Environment Protection Authority Victoria (EPA) is warning Victorians that smoky conditions are a threat to people’s health, even far away from the bushfires that create the smoke.
EPA Chief Environmental Scientist, Andrea Hinwood, says smoke is especially dangerous to vulnerable groups in the community, but there are measures you can take to protect your health.
“Any smoke can be hazardous, but summer bushfires produce large amounts of it, and it’s not uncommon for it to affect communities a hundred or more kilometres away,” Dr Hinwood said.
“Smoky conditions are particularly hazardous to people with asthma and other lung conditions, those with heart conditions, smokers, children under 14, adults over 65 and pregnant women,” she said.
“The emergency services, including EPA and the Department of Health and Human Services, issue warnings whenever smoke is a threat to people’s health, and it’s important that you take action to protect yourself and your family,” Dr Hinwood said.
EPA’s website offers advice on protecting your health in smoky conditions, as well as links to the State Government sites that provide official emergency warnings. You can find EPA’s Smoke page at www.epa.vic.gov.au/your-environment/air/smoke
EPA says signs of short term smoke irritation such as itchy eyes, sore throat, runny nose and coughing usually clear up in healthy adults once you’re away from the smoke.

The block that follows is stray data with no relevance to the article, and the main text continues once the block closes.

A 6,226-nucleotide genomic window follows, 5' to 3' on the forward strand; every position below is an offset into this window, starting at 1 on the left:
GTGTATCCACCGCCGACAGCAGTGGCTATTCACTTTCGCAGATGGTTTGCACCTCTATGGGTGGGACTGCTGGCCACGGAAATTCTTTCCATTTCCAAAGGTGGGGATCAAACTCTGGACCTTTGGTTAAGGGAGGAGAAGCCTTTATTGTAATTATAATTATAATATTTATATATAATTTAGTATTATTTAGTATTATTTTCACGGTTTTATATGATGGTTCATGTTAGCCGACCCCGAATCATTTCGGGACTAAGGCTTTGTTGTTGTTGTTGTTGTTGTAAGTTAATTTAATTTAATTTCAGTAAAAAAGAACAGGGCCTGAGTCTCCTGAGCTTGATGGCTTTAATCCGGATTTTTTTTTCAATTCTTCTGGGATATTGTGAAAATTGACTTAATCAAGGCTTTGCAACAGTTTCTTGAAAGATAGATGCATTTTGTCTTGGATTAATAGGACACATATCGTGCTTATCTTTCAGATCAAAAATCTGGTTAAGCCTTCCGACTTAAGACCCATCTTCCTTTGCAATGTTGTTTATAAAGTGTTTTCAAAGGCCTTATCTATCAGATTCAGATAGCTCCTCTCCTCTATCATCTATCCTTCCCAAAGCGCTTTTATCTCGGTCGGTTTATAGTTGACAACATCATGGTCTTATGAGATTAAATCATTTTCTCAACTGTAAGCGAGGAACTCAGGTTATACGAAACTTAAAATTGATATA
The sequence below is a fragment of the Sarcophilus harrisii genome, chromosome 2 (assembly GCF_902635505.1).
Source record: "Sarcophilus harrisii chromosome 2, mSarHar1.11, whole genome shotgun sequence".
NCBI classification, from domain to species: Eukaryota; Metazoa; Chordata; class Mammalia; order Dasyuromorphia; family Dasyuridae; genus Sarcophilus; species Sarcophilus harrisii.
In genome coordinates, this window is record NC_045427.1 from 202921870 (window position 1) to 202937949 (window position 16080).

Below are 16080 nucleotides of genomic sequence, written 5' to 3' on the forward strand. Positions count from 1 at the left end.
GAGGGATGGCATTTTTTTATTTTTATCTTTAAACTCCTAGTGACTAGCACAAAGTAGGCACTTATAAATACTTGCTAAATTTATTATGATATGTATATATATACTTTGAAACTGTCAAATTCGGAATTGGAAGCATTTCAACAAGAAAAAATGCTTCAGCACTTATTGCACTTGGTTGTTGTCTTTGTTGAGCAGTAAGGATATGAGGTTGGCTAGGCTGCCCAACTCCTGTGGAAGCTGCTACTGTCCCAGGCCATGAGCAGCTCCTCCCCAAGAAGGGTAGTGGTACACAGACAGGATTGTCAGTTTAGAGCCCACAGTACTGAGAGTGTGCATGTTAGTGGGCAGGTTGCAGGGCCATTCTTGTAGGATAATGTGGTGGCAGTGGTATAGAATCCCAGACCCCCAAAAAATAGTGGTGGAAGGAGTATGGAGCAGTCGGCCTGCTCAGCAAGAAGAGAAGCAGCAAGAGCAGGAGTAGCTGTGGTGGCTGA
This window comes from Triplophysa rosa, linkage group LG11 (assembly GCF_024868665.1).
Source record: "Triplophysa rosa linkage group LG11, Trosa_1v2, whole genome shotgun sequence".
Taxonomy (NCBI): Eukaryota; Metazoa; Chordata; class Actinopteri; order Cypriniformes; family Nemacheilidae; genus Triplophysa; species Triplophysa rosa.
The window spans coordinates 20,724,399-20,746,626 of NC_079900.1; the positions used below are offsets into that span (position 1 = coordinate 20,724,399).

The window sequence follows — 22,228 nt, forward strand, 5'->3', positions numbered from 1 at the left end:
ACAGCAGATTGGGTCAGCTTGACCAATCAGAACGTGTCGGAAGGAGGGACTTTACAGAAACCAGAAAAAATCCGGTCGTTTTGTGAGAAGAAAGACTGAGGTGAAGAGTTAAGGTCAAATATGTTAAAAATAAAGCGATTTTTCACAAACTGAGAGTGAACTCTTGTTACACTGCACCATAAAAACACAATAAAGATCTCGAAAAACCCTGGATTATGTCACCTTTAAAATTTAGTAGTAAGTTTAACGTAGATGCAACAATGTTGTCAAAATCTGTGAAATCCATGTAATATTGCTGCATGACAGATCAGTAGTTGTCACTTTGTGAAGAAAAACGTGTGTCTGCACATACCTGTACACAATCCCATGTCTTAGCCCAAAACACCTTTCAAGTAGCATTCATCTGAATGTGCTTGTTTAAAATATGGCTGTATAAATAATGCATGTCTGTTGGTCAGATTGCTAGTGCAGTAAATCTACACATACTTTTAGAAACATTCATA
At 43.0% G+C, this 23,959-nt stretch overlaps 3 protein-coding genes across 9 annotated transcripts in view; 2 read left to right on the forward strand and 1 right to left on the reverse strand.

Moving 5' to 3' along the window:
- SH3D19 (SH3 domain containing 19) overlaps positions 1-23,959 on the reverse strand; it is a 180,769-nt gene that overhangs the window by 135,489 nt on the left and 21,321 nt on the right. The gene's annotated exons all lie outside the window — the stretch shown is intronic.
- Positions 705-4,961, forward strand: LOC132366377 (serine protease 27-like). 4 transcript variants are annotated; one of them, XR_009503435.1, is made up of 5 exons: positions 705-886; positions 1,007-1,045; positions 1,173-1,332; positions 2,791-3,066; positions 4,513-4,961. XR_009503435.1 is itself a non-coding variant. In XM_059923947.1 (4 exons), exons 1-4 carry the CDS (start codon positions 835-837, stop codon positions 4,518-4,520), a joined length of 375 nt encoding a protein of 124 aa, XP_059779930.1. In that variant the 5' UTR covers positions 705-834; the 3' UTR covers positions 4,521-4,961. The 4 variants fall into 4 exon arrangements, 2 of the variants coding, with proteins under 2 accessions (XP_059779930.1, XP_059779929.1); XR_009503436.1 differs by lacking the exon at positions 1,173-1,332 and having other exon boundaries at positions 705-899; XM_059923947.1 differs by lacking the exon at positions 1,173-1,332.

People with pre-existing conditions, including asthmatics, should take their medication, follow their treatment plan and seek immediate medical advice if symptoms such as breathing issues, wheezing or tightness in the chest persist.
“You could also look out for elderly neighbours and relatives, those with disabilities or mobility issues, too,” Dr Hinwood said.
When smoky conditions set in, even healthy adults are advised to limit prolonged or heavy physical activity outdoors, stay inside if possible, switch air-conditioners to recirculate or reuse air, or take a break in a building where the air conditioning filters the air, such as most shopping centres or large public buildings, if it is safe to do so, particularly where you notice smoke in your home.
If you are experiencing any symptoms that may be due to smoke exposure, seek medical advice or call NURSE-ON-CALL on 1300 60 60 24. Anyone experiencing wheezing, chest tightness and difficulty breathing should call 000.
Sometimes, there may be smoke from planned burns conducted by DELWP to reduce bushfire risk by reducing fuel loads. The burns are supervised by firefighters and conducted when conditions are appropriate. For information on planned burns in your area, call the VicEmergency Hotline: 1800 226 226
“Smoke has the potential to be hazardous to health, but fortunately the measures you need to take are fairly simple,” Dr Hinwood said.
“The important thing is to remain aware of the conditions and take action if you or your family are exposed to smoky conditions,” she said.
As Chief Environmental Scientist, Dr Hinwood heads EPA’s environmental public health unit, playing a key role in the response to emerging and critical issues, and providing the community with health advice and information during emergencies. The unit was established to enhance the environmental public health service to Victorians, following the Hazelwood fire inquiry and the State Government’s inquiry into EPA.